The level of stress we live with, day in and day out, is far greater than we, as humans, were designed to experience. And, like all living organisms, when you are put under stress that is greater than you are designed for, for longer than you are designed to handle, something has to give.
Look around. Depression rates are at an all-time high. As is anxiety. And heart disease. And cancer. And suicides. I don’t believe stress is the number one cause of these issues, but I do believe it is the number one underestimated contributor to these conditions.
As our stress levels increase, we look for a way to push that stress aside. These ways in which we try to get a moment away from stress are called escapes. We seek escapes to unwind, relax, and break away from real life.
I believe seeking escapes is natural, understandable, and often necessary. The question is… is it healthy? What’s the answer to that super important question? Well… it depends on what it is you are doing to escape.
If the escape of choice causes harm to your body or mind, then obviously it is not a good idea. Drinking too much alcohol, smoking, or doing drugs can distract you from your current state of affairs, but the benefit of disconnecting from the stress is offset by the harmful effects these have on your body. They can cause damage to your organs, tissues, and cells, leading to much bigger problems… and increased stress… down the road.
It’s not just drugs, alcohol, and smoking that can backfire when attempting to disconnect from the daily stressors. Many turn to other means of escape, such as shopping, watching pornography, binge watching Netflix, or surfing the internet for hours and hours. These may not directly harm your physical body, but have other negative implications and ramifications.
One of the biggest escapes people turn to is eating. We reach for whatever we can get our hands on in an effort to decompress, disconnect, and get a quick shot of pleasure. We are wired to crave sugar, fat, and salt when we are stressed, for quick bursts of energy. (The stress our ancestors had was much more real than ours, usually requiring them to actually escape; thus, the need for quick energy foods.) We also reach for the fastest foods, which are usually the least healthy.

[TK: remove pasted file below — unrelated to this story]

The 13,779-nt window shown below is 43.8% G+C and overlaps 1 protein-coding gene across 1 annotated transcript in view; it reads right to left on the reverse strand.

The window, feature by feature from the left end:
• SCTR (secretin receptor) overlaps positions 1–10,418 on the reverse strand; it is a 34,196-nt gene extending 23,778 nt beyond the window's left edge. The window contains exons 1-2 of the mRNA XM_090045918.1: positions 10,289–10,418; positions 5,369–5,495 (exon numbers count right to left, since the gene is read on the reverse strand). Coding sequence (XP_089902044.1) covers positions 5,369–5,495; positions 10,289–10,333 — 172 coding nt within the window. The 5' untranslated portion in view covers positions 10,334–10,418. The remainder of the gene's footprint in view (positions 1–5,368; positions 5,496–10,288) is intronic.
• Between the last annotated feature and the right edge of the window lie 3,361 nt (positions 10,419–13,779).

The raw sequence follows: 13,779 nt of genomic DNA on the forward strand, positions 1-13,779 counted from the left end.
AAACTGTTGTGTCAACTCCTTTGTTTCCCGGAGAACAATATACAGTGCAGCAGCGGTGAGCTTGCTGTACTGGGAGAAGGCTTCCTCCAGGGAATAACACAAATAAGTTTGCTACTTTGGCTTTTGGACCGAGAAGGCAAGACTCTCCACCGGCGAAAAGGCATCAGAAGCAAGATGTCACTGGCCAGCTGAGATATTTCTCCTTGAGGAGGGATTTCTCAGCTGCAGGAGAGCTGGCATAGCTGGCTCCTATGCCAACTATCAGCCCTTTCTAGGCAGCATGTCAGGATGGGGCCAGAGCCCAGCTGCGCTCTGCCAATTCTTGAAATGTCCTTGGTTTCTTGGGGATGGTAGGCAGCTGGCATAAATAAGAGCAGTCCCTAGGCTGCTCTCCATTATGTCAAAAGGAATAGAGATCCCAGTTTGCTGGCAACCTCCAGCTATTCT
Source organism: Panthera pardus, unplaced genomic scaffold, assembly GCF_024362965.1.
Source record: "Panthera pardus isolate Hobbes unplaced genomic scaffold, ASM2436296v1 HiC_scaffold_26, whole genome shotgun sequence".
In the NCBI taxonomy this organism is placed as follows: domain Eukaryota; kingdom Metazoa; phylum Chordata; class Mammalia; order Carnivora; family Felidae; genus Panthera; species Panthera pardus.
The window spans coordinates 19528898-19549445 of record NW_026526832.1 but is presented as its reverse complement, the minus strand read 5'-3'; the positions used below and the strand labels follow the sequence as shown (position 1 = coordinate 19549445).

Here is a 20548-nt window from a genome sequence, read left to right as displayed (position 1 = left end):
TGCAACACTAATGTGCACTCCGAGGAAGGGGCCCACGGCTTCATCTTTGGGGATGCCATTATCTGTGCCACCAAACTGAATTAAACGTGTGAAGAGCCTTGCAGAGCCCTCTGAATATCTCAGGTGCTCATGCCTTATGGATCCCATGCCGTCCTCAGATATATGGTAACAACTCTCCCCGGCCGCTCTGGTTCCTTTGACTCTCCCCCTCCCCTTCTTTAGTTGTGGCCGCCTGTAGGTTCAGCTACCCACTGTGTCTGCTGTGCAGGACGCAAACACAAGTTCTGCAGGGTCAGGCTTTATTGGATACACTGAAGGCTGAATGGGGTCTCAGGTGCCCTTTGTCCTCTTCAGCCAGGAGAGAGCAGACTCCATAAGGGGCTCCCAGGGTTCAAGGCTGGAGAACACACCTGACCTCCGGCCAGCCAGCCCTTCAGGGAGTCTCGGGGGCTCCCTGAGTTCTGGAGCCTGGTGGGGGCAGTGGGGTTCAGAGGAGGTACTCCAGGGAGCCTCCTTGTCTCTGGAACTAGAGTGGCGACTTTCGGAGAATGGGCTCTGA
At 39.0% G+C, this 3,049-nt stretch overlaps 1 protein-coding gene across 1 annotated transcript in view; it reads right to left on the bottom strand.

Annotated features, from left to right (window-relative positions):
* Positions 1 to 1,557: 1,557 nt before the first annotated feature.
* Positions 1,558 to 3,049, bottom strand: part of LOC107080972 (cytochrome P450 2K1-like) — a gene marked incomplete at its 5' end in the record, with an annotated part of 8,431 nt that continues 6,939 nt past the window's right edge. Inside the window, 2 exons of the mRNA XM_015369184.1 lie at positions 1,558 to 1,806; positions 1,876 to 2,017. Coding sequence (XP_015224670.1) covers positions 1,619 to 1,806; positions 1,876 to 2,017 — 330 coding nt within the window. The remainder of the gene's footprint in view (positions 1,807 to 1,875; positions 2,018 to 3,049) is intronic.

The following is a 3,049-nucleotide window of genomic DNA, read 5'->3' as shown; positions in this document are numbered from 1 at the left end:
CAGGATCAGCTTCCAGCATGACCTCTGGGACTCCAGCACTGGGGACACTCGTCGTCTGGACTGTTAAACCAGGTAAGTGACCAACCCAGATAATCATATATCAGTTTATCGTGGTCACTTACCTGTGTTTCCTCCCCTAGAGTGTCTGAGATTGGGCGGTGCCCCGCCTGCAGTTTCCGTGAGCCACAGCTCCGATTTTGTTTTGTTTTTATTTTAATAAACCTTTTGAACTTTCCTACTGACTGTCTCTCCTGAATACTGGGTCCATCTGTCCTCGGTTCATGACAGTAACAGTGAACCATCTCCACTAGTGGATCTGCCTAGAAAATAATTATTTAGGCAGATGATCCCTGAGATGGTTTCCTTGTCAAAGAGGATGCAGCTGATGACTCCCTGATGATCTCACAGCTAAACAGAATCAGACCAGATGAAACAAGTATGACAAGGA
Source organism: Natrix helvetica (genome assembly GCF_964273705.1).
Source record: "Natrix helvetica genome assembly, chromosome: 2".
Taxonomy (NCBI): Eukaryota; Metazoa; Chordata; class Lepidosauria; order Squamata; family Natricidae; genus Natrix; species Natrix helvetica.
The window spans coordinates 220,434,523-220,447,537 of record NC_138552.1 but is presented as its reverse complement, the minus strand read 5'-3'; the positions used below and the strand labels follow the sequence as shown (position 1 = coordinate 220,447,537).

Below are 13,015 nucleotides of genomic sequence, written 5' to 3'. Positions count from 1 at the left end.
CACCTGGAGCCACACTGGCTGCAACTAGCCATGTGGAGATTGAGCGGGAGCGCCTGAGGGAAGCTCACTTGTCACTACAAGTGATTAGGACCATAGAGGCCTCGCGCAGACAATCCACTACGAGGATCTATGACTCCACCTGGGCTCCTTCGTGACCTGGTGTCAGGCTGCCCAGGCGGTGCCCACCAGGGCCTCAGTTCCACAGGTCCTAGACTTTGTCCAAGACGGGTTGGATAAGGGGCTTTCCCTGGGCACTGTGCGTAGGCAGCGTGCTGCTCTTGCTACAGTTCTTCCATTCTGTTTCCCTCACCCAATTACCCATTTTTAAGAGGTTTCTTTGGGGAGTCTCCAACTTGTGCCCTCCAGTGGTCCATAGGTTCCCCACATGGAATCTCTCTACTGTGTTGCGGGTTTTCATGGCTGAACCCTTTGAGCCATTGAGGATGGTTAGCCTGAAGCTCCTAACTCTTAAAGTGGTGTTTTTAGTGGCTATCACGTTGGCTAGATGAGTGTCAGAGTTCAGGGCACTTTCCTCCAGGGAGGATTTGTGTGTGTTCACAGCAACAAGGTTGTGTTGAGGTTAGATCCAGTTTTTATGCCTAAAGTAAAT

The above-mentioned escapes all come with negative consequences. Many people combine them, compounding their ill effects (i.e., drinking, smoking, while eating a bag of chips).
I suggest trying to substitute bad escapes for healthier, more productive, ones. Vigorous exercise, meditation, breathing exercises, reading, cleaning, home projects, or a hobby are all means of disconnecting and reducing stress. I know they don’t have the level of impact some of the negative escapes have, but they will help you disconnect from daily stress that’s bogging you down. And as a bonus, they not only won’t cause your body or mind harm, but will instead provide positive side effects.
Think about this… what are you doing to escape? Why are you doing it? Is it harmful or helpful? And could those things be replaced with healthier, more positive alternatives? Or could you start with simply making your bad habits a little better? Maybe one glass of wine instead of the whole bottle. Maybe watch one show a night instead of four. One or two cigarettes instead of pack.
Obviously, it would be best to swap out those bad escapes for better, healthier ones. But ideally, start creating a life you don’t need to escape from. Think about that. What would it take to have a life that you don’t need to, or want to, escape from. Now go start working on creating THAT life!